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Here is the notice:
<paraphrase by moderator>
I am writing to inform you that your Google AdSense account has been
suspended. We are unable to accept accounts where the publisher resides in one of the countries on the United States Office Foreign Assets Control sanction list.
As your country of residence appears to be on this list, we have disabled your account and ads will no longer be served. We are required to withhold outstanding payments from you, and will be refunding advertisers for the clicks accrued on your publisher account.
We apologize for any inconvenience this situation may cause you.
The Google Team
[edited by: Jenstar at 2:10 pm (utc) on July 23, 2004]
[edit reason] Paraphrased email quote [/edit]
Assuming that you get a reply that says "Sanctions? What sanctions?", you can forward their e-mail to AdSense Support in hopes of clearing things up.
Google may have decided to ban tebrino on the basis of a superficial reading of that list, leading them to conclude that the sanctions applied to Balkan countries. That could probably be appealed. Or, which is unfortunately more likely, they may have concluded that to avoid working with sanctioned individuals from the Balkans, they would refuse to work with ANYONE from the Balkans--on the grounds that they can't spend the time and money to separate out the good gusy from the bad guys. If that's the case, I think tebrino is out of luck.
If the US administration can provide Google with proof that certain AdSense publishers in the western Balkans are connected to undesirables, then I understand Google would be legally obliged to terminate the accounts.
But it's up to the US administration to seek out and identify criminals and criminal organisations if it wishes to place sanctions only on those elements, not to effectively dictate to companies that unless they can prove otherwise, they should assume that the entire population is criminal.
Otherwise we have a de jure sanction against criminal elements only and a de facto sanction against the entire country's population.
Stemming capital exports by criminalising populations. Marvellous.
Whatever happened to innocent until proven guilty?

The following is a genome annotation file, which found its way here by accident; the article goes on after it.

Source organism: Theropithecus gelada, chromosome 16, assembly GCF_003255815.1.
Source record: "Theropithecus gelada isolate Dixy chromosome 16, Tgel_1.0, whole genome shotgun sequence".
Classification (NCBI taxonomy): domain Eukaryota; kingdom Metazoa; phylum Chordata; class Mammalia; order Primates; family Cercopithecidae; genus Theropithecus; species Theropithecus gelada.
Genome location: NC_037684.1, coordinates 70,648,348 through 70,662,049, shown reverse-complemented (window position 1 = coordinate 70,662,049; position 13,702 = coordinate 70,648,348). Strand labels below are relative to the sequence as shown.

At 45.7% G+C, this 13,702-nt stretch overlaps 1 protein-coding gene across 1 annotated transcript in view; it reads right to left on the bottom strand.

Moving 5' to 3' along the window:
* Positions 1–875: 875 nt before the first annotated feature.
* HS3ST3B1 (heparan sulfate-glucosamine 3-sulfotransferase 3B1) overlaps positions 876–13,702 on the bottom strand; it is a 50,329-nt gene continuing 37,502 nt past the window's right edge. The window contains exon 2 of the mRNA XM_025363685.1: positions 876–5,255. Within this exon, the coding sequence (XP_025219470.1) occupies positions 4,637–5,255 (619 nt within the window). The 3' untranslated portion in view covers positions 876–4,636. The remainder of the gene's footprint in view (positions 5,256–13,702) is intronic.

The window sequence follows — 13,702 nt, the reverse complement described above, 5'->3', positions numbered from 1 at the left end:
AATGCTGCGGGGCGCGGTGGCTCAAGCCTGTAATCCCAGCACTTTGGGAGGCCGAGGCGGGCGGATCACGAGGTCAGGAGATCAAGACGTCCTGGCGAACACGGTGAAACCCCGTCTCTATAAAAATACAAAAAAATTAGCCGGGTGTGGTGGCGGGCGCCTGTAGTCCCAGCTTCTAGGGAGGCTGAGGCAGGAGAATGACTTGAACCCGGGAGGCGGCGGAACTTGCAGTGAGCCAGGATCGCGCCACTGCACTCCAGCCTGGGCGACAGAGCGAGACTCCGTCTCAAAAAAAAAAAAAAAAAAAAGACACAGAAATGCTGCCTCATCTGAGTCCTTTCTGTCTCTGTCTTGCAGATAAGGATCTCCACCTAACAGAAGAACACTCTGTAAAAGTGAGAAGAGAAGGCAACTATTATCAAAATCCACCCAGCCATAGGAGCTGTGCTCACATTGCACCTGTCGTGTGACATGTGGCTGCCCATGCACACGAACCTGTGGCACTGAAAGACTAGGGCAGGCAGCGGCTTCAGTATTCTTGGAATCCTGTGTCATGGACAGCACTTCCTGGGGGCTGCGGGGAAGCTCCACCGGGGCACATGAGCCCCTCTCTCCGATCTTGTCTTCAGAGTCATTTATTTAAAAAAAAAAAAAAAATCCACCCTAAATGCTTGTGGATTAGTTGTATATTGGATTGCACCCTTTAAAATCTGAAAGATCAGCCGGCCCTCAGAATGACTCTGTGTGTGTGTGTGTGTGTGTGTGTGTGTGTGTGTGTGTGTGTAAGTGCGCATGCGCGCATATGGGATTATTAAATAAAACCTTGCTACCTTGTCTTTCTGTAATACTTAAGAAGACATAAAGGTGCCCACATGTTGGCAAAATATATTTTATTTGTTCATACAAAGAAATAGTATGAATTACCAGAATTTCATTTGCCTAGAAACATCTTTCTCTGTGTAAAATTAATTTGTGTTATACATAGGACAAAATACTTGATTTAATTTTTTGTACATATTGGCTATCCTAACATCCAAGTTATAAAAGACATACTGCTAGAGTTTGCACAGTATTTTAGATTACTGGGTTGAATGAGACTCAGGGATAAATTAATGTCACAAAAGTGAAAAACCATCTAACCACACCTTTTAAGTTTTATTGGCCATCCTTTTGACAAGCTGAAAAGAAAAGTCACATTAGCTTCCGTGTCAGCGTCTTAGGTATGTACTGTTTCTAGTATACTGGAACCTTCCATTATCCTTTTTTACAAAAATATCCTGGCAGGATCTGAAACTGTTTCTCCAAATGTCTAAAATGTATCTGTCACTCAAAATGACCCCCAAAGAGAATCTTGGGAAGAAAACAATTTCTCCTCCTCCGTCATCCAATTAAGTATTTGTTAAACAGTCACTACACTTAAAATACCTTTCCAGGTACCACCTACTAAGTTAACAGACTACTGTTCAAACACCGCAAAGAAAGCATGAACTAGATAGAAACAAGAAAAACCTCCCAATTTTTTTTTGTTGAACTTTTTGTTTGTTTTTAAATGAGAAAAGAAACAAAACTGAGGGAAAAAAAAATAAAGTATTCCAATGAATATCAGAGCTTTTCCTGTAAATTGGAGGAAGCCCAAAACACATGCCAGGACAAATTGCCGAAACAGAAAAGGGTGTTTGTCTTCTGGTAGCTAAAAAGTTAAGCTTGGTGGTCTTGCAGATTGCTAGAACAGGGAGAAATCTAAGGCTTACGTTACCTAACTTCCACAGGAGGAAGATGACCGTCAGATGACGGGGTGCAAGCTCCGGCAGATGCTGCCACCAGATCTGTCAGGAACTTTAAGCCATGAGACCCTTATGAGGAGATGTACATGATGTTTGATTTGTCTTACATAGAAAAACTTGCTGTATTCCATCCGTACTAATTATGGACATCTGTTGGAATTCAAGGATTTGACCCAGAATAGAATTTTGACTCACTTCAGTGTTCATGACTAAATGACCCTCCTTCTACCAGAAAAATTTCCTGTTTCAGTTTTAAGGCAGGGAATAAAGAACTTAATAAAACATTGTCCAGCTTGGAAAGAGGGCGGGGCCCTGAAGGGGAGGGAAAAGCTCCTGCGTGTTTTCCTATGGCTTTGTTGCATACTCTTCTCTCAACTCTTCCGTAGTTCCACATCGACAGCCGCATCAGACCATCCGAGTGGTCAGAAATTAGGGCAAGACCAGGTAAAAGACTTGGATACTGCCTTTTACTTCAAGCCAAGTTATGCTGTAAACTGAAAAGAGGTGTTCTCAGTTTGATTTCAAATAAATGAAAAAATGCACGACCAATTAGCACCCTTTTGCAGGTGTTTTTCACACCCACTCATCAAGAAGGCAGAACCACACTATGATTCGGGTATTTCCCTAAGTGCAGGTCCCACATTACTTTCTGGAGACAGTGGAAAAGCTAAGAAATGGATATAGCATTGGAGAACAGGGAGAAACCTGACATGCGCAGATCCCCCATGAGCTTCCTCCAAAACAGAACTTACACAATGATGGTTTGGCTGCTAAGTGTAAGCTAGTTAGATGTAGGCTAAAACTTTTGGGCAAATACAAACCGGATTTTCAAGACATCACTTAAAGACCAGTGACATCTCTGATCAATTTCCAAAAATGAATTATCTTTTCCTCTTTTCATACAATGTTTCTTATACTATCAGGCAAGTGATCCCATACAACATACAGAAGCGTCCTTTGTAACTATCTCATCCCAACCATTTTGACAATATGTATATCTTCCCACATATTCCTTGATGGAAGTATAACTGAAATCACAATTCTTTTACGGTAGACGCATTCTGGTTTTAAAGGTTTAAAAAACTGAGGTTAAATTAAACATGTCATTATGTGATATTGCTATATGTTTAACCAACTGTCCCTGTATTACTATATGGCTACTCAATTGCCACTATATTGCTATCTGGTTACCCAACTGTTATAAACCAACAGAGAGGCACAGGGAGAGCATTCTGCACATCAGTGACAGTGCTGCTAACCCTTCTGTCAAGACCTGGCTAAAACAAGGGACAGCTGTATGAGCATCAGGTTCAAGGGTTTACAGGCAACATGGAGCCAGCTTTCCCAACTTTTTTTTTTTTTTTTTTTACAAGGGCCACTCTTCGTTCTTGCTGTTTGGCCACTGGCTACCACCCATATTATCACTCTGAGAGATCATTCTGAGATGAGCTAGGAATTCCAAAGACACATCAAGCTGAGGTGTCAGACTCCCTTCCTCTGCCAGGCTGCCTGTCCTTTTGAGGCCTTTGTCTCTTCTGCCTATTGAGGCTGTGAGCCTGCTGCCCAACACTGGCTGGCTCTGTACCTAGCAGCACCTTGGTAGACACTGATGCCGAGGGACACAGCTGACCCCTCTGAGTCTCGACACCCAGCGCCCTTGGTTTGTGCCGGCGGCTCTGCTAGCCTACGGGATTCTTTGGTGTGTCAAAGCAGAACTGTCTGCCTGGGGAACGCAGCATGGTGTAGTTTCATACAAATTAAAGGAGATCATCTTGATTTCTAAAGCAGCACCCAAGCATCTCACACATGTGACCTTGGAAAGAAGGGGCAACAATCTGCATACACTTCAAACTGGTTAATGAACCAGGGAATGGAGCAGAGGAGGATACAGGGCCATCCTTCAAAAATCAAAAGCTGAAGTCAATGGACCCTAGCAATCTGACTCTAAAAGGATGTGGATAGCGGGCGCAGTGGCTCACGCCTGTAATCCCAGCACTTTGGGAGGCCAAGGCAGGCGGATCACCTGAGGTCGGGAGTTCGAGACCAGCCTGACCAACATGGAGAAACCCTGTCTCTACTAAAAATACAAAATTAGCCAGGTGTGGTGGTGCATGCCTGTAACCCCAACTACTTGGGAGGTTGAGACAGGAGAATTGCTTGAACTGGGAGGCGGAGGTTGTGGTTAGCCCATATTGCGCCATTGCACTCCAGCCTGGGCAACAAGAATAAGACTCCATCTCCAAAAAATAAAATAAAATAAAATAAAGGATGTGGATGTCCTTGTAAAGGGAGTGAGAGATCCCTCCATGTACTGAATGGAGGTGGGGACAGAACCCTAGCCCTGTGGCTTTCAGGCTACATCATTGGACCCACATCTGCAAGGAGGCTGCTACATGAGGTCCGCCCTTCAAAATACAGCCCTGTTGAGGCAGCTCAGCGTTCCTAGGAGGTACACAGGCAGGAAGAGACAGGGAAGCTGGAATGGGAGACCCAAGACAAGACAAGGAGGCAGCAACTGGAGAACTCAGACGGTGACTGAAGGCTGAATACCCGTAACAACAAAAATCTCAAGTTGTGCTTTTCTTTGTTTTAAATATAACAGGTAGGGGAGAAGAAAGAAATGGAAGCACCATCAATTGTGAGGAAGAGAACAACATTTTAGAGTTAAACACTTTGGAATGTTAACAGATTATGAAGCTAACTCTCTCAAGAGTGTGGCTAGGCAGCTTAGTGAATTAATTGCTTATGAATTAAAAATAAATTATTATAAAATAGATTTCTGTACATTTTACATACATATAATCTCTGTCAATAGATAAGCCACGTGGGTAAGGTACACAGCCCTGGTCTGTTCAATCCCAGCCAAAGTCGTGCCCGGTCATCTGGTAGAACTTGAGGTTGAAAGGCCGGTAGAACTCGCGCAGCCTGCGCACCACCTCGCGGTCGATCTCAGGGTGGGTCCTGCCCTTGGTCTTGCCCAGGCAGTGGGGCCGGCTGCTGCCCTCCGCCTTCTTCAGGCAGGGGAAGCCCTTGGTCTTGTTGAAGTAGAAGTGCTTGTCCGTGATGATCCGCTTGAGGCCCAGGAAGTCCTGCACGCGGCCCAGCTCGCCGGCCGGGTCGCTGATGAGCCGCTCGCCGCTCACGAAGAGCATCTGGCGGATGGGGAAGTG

It doesn't apply here. Google isn't making a legal judgement, it's making a business decision. Google can choose to do business/not do business with anyone it wants to. The US has sanctions against "dangerous people" in some areas.
Google can't possibly do a background check on every person that applies for AdSense, so they instead choose not to do business with those areas.
hyperkik is spot on.
Then still it is rude to take away someone's earnings. They could have said "we are very sorry, due to bladibladibladi we have to cancel accounts in your country, but you'll still be paid what you earned as those were valid clicks that we and our advertisers profited from".
They said they were "required" to withhold outstanding payments, and I don't think their attorneys would let them give the finger to the feds.
But what I said about "innocent until proven guilty" doesn't apply to Google, it applies to the regime.
In this situation Google doesn't have a choice as far as I can see.
I was referring to the Washington administration's apparent stance of: "Well Google, if you want to be their client, you'd better conduct a lengthy and expensive investigation to prove to us that they're innocent. Because as far as we're concerned and until we see any evidence to the contrary, they're guilty."
The law has drawn international criticism for a provision allowing U.S. companies to sue foreign companies that work with the Cuban government. link [library.thinkquest.org]
The U.S. Department of Treasury has ruled that scientific journals based in the United States cannot edit papers submitted by authors from Iran unless they have the government's permission. link [sciencemag.org]
Everytime I download a software package from SUN (Java, etc...), I laugh at some of the export clauses. How the heck can you stop something that's available for download on the WORLD WIDE WEB from making its way in some country you don't like? Assuming you could block off entire countries, is there anything stopping a Brit/Ozzie/Russian from getting said software and sharing it with someone in Iran/Lybia/wherever?
Governments haven't caught on to this whole innernet business, and are trying to implement dumb, unenforceable laws. In this case, they are bad for US businesses, as well as those in Serbia and Montenegro that are trying to build a healthy economy. It's completely perverse.
If I were in such a situation, I would change domain names and find family or friends that are abroad to register with Google and forward me the money.
it is easier to deal with a few disgruntled publishers than a disgruntled uncle sam. it will be dumb for google to cross paths with uncle sam.
as they say -- what is legal may not necessarily be moral :0)